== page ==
Cranken Rhyme

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The "Cranken Rhyme" is a Cornish-language song known by farmer John Davey (1812–1891), who was one of the last people with some knowledge of the tongue. It was recorded by J. Hobson Matthews in his History of St. Ives, Lelant, Towednack, and Zennor, and is probably the latest known traditional Cornish verse.

Matthews records the song in a chapter on the Cornish language and the evidence for its late survival. It is not clear whether he ever met Davey, or if he was relying on second-hand testimony.[1] Either way, the song is unknown from any other source, demonstrating that Davey had knowledge of some original Cornish in the late 19th century.[2] Matthews himself thought the song to be merely a jumble of place-names, which Davey was reputed to be able to decipher. However, Robert Morton Nance respelled the song into a recognizable form and provided an English translation. It is evidently a bit of humour claiming that even the Penzance-Marazion road was more fertile than Cranken's stony fields.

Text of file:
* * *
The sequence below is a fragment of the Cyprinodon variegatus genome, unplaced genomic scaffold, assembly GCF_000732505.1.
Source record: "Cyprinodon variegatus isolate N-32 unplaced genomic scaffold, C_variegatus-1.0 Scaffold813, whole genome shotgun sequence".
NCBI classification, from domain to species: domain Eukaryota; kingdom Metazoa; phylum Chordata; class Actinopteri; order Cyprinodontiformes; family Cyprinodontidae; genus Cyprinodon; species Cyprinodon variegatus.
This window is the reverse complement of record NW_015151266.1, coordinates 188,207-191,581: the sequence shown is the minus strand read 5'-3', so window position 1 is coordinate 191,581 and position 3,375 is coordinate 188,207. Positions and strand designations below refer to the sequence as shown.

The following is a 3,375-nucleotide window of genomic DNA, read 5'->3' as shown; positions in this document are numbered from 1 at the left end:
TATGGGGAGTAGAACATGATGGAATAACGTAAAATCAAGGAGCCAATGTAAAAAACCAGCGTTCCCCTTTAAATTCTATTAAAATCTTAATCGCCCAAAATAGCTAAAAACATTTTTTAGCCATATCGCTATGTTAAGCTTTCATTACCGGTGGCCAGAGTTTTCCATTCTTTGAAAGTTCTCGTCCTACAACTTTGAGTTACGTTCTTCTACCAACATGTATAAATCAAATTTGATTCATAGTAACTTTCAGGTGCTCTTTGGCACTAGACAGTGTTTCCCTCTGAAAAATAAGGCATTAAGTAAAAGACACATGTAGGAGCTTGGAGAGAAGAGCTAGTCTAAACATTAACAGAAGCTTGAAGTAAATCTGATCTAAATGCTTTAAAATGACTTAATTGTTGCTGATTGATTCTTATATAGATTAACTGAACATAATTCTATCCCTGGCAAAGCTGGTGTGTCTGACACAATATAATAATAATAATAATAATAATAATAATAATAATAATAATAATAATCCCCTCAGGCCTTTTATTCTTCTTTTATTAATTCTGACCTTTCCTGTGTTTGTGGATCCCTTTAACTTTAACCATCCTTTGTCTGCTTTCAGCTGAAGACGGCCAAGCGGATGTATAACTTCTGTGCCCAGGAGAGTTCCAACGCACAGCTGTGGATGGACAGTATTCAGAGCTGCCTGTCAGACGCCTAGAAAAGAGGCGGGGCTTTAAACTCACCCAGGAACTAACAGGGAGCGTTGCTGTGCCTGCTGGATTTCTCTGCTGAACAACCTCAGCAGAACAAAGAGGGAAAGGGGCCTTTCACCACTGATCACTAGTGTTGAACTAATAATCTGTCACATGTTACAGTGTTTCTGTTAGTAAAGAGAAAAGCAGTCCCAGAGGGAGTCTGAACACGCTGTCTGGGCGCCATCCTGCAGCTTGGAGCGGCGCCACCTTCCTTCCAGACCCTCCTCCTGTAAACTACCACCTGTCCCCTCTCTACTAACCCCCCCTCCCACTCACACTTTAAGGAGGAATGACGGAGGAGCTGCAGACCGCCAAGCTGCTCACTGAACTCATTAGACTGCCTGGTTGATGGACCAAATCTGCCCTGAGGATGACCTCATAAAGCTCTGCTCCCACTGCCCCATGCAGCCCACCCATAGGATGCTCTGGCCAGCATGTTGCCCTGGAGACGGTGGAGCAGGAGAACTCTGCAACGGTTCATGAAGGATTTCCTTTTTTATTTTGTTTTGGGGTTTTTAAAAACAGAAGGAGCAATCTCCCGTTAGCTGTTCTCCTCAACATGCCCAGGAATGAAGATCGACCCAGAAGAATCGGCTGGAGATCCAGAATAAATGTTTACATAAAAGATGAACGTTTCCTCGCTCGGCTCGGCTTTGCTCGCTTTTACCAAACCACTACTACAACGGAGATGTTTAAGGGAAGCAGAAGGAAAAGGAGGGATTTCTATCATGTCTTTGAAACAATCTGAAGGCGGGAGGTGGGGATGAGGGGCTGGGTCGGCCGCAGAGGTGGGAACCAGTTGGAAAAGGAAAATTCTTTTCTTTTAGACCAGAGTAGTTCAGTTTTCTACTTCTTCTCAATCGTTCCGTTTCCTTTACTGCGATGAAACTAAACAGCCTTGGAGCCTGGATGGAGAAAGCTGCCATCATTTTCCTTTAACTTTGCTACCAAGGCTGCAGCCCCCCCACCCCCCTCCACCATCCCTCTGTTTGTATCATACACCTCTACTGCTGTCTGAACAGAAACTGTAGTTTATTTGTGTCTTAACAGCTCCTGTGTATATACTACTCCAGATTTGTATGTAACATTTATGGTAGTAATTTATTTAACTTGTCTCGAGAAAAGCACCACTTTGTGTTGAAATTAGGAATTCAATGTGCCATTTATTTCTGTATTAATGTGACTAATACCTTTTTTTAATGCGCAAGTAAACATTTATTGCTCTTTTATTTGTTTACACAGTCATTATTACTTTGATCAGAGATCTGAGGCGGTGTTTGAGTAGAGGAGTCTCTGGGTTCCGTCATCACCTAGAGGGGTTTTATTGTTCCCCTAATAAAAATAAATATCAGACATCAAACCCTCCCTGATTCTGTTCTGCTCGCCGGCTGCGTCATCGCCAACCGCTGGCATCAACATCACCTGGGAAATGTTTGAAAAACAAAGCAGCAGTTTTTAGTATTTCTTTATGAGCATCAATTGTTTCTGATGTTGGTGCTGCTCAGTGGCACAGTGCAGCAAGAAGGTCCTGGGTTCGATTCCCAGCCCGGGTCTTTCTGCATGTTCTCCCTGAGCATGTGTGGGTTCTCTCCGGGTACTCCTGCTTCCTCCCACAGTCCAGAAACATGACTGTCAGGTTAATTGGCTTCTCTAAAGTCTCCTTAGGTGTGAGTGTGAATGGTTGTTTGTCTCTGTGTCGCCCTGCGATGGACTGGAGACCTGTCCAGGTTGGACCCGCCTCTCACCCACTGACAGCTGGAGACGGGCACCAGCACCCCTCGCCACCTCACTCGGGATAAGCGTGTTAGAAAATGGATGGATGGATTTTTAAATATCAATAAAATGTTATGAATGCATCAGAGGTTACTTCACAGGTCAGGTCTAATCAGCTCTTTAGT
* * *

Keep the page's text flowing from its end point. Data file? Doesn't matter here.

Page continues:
Original form

A Grankan, a grankan,
A mean o gowaz o vean,
Ondez parc an venton,
Dub parc an venton,
Dub trelawza vean,
Far Penzans a Maragow,
Githack Mackewee,
A githack Macrow,
A mac trelowza Varrack,

English translation

O Cranken, O Cranken!
Beyond the field of the well,
you give but little,
-only three shoots by the stone.
The road between Penzance and Marazion
is very green,
and a whole lot fresher,
- three shoots grow for every passing horseman,

Standard Written Form

A Grankan, A Grankan,
War'n men a gawas saw vyan,
Yn hans dhe Bark an Fenten,
Neb try lows a ven.
Fordh Bensans dhe Varhas Yow,
Hag uthek moy gwer,
Hag uthek moy cro,
A mag try lows a varhak,

References[edit]